You're asking the old questions again. I repeat, these have been discussed to death and clog up the comments sections.




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    2. ...but it's fine to trot out the "Not all eyewitnesses could be mistaken" comment over, and over, and over again. ...

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    3. New policy hasn't fully kicked in yet ....

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  21. Wow. I didn't mean to stir up a hornet's nest. I can assure you, Geordie, I am who I say I am. Insults aside, I see no further point in responding to what you say as I have already addressed the idea that eyewitness testimony is often fallible (although not always). This was my only narrow point which seems not to be conceded by some here. Which is really fine by me.

    Secondly, Mr. Raynor, I appreciate your commentary on the issue of credibility. It is indeed the trial lawyer's job to present their case in the most compelling way possible. There are lawyers who are willing to distort or bend the truth in doing so, but not all of us practice in this way. However, the point I was making was that in order for my truthful version of events to be taken seriously during trial, I must be taken seriously. For that my credibility is important in convincing a judge or jury of the justness of my case. If anyone who is a professional that relies heavily on their credibility for making a living comes forward and says they have seen an unexplained phenomena, it may be the case that nobody will believe what they say going forward regardless of topic. I don't know that this is true, but it could be, and that is enough of a deterrent.

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  22. Phenomena is the plural.

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  23. Just a thought - if we are no longer able to discuss the subjects of eyewitness confusion and the lack of solid evidence, what are we left with? Pretending photos of waves show monster heads?

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    1. This is a comment section, not a debate forum. Neither is it a recruiting ground for sceptics.

      If the topic of a post is on Mhorag, there is no point in you going off on a tangent about a recent photo at Loch Ness. If you want to do that, go to the appropriate post on that subject and place your comment there.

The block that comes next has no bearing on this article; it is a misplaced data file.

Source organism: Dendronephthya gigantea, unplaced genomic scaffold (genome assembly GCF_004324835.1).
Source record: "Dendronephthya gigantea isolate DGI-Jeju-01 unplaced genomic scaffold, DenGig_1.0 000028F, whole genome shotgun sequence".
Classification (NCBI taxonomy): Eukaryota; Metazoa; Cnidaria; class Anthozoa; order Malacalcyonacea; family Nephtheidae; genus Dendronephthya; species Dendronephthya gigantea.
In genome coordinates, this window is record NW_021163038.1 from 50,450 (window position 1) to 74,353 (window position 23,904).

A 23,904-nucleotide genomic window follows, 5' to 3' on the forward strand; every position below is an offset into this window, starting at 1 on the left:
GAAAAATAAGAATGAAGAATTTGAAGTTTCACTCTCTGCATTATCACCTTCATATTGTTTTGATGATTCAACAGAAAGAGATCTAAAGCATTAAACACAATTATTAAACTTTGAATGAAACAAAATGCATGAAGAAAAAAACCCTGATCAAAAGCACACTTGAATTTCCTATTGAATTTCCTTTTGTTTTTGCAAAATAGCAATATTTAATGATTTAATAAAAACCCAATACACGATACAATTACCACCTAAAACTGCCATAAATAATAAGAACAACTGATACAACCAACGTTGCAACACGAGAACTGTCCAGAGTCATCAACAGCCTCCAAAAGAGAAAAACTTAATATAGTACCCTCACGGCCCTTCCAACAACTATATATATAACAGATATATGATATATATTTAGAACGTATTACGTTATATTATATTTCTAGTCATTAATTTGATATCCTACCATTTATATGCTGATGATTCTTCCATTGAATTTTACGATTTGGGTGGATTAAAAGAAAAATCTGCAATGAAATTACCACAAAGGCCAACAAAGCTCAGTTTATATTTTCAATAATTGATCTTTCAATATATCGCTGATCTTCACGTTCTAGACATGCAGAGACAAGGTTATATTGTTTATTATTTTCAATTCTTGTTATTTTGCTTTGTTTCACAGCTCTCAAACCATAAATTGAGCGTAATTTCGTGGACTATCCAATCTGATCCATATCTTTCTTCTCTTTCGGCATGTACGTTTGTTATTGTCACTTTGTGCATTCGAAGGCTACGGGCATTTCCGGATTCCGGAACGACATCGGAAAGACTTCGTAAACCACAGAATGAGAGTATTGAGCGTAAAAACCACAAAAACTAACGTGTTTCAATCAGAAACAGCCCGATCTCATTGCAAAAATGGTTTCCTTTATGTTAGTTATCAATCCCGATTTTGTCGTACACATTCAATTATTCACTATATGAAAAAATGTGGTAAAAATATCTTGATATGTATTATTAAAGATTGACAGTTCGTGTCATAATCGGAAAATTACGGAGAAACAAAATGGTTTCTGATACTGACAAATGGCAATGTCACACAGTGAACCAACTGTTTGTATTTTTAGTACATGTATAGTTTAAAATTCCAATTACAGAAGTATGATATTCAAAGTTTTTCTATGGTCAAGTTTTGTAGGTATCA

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  24. Well actually i havnt said i only listen to Dick. I listen to everyone. I said Dick is the only one that talks much sense to the questions i ask. And geordie u have said it many a time. Ur always poking fun at believers and saying they talk no sense ( or those to that affect) and you said summit earlier bout the case ' nearly ' closed !!! What do u mean by that?

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  25. Hmmm geordie u say nessie cant exist because it hasnt bin on video and a corpse hasnt shown up ????? Haha righty ho mate lol. There we go trevor......proof of what i said earlier. :)))

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    1. Correct Jake, I do think that 30ft animals in a lake which are reported on the surface and on land would indeed be captured on video and leave physical evidence. It's called "my opinion" and it's based on strong logic.

      GB this is an on topic response to Jake. Thanks.

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    2. Well, yes and no. The topic is Mhorag, this is on the general existence of lake monsters. Long, rambling threads on generic issues don't really need to be here. 83 comments now and the real comments on Mhorag are being lost in the noise. I can understand why some people can't be bothered wading thru this to find the relevant comments.

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  26. Well 30 ft are estimated sizes and cud be wrong its called human error. And the surface sightings are very very rare hence not much video evidence. Which goes to show they prob bottom dwellers too which explains why their bodies dont get washed up... 3 in 1 eh???? Old hat though as we have covered this before in a diffrent comment and im sure even experienced loch ness people will agree with the bodies one !!! Anyway enuf of that and back on to morag. As i said before, skeptics are quick to say people are mistaken or have a memory loss. Dont wash with me, i believe the story in mhorar and reckon she saw what sge saw but the obviius question is what???